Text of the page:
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Dennis Lillee threatens Allan Border with his aluminium bat. So ridiculous was the act that it made even Allan Border smile © Getty Images

On September 20, 1982, Dennis Lillee’s once-iconic ComBat met with a second rejection, as Abhishek Mukherjee explains.

We all know the story. On December 15, 1979 at Perth, Dennis Lillee had marched out to bat with a piece of willow aluminium that would attain cult status in cricket folklore. The idea had supposedly occurred to Graham Monaghan, Lillee’s business partner; he had drawn inspiration from the new metallic baseball clubs.

At that stage it seemed yet another Lillee idiosyncrasy. However, he later confessed in Menace, his autobiography, to it being a marketing ploy of ComBat, the brand.

The incident has been narrated by Arunabha Sengupta quite vividly on these pages. I will provide a quick recap. Once he realised that Lillee was batting with an aluminium bat, captain Greg Chappell sent twelfth man Rodney Hogg to get it replaced by its traditional willowy counterpart.

Poor Hogg was caught in two minds: if he stayed back, he would receive an earful from Chappell; and if he went to Lillee with the request, “all I could see was me getting hit over the head with an aluminium bat in front of millions of people on television.”

The umpires insisted Lillee had the bat changed. Lillee obliged, but a taunt from Rod Marsh made him change his mind. Then Mike Brearley interrupted play with a complaint. At this stage, after Hogg refused to go out, Chappell walked out himself with a willow bat. Lillee hurled the bat above Chappell’s head and continued with his bland wooden plank; and Chappell collected the offensive piece of metal and walked back.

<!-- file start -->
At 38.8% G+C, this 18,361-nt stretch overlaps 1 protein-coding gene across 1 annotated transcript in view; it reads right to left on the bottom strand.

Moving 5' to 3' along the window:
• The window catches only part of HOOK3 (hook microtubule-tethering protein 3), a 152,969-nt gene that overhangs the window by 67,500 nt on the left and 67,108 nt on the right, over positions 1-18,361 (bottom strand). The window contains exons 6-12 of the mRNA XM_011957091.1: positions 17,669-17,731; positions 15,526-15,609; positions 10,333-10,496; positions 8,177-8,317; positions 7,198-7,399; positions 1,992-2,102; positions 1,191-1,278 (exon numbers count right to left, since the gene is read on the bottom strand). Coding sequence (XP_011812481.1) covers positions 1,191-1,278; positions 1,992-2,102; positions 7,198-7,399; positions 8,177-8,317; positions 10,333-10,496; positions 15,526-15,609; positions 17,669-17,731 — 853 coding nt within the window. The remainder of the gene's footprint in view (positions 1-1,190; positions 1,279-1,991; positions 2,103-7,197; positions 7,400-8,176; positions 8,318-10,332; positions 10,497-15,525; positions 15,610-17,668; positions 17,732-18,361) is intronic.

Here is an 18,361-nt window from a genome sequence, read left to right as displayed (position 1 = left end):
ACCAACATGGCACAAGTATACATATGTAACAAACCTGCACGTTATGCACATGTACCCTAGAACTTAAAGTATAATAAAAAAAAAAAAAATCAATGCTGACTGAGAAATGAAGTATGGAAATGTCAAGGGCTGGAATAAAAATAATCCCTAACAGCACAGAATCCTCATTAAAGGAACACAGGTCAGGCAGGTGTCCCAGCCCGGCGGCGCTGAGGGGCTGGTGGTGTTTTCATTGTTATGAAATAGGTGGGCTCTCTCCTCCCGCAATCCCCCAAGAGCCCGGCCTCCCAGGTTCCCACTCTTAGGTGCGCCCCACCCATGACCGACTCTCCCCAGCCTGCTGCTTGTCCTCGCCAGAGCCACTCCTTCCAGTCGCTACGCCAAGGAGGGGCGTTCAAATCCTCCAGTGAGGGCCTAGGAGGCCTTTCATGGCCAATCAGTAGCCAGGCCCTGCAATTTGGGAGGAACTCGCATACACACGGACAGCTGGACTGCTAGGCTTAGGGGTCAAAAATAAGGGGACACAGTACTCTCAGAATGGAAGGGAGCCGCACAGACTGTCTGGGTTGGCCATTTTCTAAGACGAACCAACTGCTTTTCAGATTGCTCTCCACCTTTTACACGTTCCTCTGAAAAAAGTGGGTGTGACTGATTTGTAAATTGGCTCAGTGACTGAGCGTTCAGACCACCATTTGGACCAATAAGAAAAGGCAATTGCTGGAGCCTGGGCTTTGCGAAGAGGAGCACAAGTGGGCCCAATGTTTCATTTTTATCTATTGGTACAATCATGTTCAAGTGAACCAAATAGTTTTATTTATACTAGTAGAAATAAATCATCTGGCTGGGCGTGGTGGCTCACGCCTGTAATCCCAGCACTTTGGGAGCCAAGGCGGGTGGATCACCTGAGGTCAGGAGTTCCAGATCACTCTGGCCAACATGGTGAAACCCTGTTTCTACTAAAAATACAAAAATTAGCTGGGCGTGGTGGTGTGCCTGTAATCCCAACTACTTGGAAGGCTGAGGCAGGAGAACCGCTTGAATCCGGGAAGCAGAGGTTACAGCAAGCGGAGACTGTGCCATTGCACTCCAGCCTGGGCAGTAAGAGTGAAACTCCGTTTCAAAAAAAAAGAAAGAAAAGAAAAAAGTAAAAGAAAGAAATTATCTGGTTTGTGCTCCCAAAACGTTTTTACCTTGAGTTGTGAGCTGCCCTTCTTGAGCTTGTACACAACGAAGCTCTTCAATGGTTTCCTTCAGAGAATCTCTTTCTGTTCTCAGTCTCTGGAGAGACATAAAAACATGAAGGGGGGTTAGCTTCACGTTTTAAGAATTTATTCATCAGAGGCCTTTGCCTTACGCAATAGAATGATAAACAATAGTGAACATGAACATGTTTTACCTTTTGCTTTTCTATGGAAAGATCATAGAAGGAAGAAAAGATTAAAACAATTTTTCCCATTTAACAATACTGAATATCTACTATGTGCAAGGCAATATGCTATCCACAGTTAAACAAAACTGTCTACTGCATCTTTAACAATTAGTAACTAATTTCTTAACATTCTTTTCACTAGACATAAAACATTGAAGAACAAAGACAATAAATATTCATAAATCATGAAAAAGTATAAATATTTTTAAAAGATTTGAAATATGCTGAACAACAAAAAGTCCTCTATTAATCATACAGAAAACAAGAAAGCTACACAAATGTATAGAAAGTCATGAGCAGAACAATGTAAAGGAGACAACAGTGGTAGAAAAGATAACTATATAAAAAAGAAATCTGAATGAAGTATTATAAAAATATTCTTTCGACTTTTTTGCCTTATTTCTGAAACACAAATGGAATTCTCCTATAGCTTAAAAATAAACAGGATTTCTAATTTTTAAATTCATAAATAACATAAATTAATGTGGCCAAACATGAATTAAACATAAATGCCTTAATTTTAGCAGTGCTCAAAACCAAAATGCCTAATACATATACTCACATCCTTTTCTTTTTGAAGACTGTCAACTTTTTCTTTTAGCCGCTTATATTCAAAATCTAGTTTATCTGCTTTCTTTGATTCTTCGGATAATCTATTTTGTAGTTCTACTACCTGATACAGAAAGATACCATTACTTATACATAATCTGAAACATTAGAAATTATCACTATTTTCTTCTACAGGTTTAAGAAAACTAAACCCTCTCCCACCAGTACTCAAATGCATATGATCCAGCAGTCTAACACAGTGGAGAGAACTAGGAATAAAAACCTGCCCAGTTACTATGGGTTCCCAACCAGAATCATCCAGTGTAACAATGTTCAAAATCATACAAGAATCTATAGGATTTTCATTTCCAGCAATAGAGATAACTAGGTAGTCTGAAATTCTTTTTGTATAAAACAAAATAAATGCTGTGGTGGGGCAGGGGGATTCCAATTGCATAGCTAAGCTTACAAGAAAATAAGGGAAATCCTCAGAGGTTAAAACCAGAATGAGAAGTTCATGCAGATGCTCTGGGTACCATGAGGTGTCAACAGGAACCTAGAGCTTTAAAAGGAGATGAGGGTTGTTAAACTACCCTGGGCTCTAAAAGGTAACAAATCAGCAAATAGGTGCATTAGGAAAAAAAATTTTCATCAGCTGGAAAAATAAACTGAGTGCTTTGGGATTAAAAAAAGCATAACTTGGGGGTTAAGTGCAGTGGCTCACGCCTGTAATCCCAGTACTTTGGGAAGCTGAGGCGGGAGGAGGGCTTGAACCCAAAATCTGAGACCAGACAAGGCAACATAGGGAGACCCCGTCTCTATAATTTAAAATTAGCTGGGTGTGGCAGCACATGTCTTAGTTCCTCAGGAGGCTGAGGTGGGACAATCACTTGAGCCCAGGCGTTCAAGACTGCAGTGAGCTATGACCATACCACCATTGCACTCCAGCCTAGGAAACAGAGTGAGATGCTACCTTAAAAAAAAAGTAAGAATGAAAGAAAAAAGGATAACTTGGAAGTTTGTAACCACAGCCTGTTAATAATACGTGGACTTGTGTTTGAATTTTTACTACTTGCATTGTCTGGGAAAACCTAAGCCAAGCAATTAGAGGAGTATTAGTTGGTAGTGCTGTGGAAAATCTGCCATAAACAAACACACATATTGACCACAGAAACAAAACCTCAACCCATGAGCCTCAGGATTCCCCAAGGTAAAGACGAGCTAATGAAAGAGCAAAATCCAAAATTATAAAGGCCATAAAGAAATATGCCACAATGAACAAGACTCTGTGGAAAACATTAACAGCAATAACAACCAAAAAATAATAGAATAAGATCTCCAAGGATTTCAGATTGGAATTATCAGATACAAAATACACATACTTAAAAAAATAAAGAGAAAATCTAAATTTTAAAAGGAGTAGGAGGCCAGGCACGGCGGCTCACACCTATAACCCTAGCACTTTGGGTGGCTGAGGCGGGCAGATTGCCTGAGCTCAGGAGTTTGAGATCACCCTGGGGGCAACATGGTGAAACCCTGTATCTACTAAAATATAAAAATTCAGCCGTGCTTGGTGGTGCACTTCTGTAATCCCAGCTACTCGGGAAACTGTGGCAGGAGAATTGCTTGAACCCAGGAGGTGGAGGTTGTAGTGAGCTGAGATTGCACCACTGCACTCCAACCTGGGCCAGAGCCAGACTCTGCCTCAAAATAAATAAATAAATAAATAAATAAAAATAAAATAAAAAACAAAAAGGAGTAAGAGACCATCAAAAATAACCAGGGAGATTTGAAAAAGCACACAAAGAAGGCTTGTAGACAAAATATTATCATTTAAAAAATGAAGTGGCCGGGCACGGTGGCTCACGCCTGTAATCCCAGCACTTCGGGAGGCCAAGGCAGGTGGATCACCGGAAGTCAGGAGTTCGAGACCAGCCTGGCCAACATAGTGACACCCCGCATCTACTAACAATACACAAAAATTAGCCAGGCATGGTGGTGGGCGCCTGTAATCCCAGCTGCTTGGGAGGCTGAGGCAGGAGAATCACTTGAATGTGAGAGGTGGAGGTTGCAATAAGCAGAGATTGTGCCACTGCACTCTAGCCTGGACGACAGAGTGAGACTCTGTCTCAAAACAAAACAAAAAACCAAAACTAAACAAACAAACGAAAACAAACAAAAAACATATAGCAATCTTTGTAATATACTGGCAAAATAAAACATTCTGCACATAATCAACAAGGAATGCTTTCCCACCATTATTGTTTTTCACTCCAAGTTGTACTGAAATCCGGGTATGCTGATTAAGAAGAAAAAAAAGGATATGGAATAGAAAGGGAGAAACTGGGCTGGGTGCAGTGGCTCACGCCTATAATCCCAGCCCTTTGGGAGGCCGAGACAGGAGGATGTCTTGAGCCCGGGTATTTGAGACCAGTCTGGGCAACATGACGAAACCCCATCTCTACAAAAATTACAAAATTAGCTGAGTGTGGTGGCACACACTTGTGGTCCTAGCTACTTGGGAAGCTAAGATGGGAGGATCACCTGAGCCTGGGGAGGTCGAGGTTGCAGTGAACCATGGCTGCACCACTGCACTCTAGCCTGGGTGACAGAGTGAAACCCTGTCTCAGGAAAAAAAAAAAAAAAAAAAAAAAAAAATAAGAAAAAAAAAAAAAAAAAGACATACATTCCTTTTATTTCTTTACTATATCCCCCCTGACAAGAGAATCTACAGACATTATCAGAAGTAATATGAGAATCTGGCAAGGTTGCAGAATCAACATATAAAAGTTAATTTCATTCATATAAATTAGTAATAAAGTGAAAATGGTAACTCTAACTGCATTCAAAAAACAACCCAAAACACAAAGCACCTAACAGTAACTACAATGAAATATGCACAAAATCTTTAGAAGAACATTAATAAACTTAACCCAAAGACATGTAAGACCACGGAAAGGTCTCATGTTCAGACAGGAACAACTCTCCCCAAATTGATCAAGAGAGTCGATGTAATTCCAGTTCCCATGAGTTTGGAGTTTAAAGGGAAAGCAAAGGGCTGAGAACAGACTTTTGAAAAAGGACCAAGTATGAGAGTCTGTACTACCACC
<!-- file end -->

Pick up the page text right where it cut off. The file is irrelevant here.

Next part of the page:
All that is known. What is not as well-known is what Lillee said once he was informed he could not use the piece of metal while batting: “It should have been an ideal soup-stirrer — bacteria-free and virtually indestructible.”

Lillee had probably said all that in jest, but some took up the matter rather seriously. It is not exactly clear whose idea it was to really market them as soup-stirrers: while Monaghan was the marketing man, the idea was eccentric enough (so ridiculous that it comes across as a satirical piece on The Times) to be a Lillee special.

Whatever it was, there is little doubt that Monaghan was left with a consignment of spare aluminium bats he had no clue what to do with. It is not clear who pitched the idea to the West Australian Department of Mental Health, but they did want to test a batch of six aluminium bats: the idea was to find something “more durable than the spatulas used to stir huge vats of soup being prepared for patients.”

Unfortunately, they rejected it, as per reports in 1982 — although they were used longer than they were when compared to the Perth Test. Despite its superiority over the existing spatulas in several respects, the staff complained that they were not as easy to clean.

It was one of those rare instances where someone wanted to be in a soup than outside it…